They found that in comparison to baseline after the psychedelic experiences there were significant improvements in all measures except spirituality that were maintained over follow-up. Factor analysis revealed three clusters of measures labelled as being well, staying well, and spirituality. They found that after the psychedelic experiences there were large significant improvements in being and staying well that were still present 2 years later.

 

It should be noted that there wasn’t a comparison, control, condition present and that the participants self-selected to engage in psychedelic experiences. Hence, a myriad of confounding alternative explanations for the findings abound, particularly participant expectancy effects (placebo effects). So, great caution must be exercised in drawing conclusions regarding the effects of psychedelic drugs. But placebo effects are generally transitory and don’t last over substantial periods of time and the present improvements lasted for at least 2 years, making it unlikely that confounding variable explanations are viable.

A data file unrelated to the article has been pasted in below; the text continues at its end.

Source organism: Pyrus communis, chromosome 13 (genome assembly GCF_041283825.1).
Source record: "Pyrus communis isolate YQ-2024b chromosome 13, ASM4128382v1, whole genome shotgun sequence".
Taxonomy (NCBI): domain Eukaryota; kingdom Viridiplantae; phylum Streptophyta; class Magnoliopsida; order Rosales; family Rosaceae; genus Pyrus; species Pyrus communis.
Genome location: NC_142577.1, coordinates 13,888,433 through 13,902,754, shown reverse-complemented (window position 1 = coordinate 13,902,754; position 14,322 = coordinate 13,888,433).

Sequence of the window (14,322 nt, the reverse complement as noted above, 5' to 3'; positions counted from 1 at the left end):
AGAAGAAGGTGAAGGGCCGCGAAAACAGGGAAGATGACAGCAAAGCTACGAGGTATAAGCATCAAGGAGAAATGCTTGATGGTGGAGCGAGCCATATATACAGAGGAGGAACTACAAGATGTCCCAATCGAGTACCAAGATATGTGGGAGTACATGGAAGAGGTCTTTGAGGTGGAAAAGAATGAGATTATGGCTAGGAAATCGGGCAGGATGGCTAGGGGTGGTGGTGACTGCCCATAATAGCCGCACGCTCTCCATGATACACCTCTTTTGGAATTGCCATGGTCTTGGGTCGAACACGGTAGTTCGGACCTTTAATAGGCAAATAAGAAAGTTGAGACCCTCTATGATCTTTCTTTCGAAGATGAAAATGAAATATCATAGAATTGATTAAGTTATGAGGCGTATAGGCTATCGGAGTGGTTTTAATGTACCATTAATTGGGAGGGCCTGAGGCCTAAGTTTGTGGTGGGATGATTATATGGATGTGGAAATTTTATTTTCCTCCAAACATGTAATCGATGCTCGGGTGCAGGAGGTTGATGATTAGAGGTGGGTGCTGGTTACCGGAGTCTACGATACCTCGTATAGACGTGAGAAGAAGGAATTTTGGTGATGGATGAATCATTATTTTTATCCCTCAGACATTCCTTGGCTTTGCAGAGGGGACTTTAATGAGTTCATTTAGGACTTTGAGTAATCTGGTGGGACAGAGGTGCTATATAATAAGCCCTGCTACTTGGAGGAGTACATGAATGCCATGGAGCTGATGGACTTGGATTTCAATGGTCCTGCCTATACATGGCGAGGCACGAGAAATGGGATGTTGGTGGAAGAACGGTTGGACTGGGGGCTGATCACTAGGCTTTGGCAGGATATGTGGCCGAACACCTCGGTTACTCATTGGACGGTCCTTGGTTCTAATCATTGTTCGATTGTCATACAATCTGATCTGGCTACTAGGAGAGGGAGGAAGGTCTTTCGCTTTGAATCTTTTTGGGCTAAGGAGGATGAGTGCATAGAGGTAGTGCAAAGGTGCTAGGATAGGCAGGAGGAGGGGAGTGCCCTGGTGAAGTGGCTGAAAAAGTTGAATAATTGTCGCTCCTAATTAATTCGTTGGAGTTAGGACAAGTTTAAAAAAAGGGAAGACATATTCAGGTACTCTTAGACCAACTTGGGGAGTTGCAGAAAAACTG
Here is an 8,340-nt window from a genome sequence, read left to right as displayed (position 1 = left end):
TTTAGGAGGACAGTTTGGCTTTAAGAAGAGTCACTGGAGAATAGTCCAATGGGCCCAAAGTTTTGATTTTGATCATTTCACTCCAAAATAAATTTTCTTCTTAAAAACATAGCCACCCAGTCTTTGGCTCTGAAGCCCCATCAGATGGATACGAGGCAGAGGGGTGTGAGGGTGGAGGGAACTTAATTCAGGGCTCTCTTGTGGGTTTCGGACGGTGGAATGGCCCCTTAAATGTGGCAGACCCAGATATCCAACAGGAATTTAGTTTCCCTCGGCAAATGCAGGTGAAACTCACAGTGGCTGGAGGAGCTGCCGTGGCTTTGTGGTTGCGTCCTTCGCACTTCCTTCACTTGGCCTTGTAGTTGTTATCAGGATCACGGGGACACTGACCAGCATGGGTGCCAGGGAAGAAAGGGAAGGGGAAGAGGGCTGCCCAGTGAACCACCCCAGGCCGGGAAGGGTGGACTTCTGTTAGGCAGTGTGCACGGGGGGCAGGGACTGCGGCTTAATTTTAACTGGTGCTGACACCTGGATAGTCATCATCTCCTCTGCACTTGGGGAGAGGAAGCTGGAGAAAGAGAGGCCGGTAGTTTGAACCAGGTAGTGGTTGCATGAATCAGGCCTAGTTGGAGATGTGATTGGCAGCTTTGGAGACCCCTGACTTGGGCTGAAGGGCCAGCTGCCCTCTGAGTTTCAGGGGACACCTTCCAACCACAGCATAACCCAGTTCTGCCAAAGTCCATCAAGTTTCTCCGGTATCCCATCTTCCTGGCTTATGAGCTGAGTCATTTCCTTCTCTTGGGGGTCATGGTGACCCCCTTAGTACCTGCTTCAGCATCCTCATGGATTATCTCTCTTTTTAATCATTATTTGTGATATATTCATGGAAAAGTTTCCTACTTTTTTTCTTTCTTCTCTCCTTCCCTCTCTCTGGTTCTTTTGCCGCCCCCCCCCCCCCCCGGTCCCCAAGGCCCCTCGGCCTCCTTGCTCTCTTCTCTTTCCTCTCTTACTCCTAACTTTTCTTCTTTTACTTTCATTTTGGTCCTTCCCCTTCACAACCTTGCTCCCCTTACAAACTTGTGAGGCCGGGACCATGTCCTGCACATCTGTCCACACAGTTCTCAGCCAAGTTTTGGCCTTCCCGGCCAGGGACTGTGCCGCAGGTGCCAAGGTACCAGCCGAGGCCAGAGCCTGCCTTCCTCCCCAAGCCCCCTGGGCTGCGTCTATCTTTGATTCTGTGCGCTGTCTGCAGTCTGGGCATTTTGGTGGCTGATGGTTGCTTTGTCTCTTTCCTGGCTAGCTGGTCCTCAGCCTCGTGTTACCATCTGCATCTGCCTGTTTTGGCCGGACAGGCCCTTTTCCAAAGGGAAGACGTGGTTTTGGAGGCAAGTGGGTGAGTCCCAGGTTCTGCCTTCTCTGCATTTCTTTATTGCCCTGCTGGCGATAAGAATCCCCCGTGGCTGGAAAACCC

It is interesting that spirituality was not affected as psychedelic drugs have been employed throughout history as a part of spiritual development. It is possible that the context of spiritual ceremony is essential for the effects of psychedelic drugs being interpreted as spiritual effects.

 

The results of the present study suggest that people who engage in psychedelic experiences have profound improvements in their well-being that are sustained for at least 2 years. The magnitude and duration of the effects may explain why psychedelics have such profound effects on people with mental illnesses producing relief of symptoms and appear to be safe and effective treatments for mental illnesses.

 

So, psychedelic drug experiences produce long-term improvements in psychological well-being.

 

use of psychedelic substances in a naturalistic setting is associated with experiences of personal transformation, a sense of altered moral values, increased feelings of social connectedness, and a more positive mood.” – Matthias Forstmann

CMCS – Center for Mindfulness and Contemplative Studies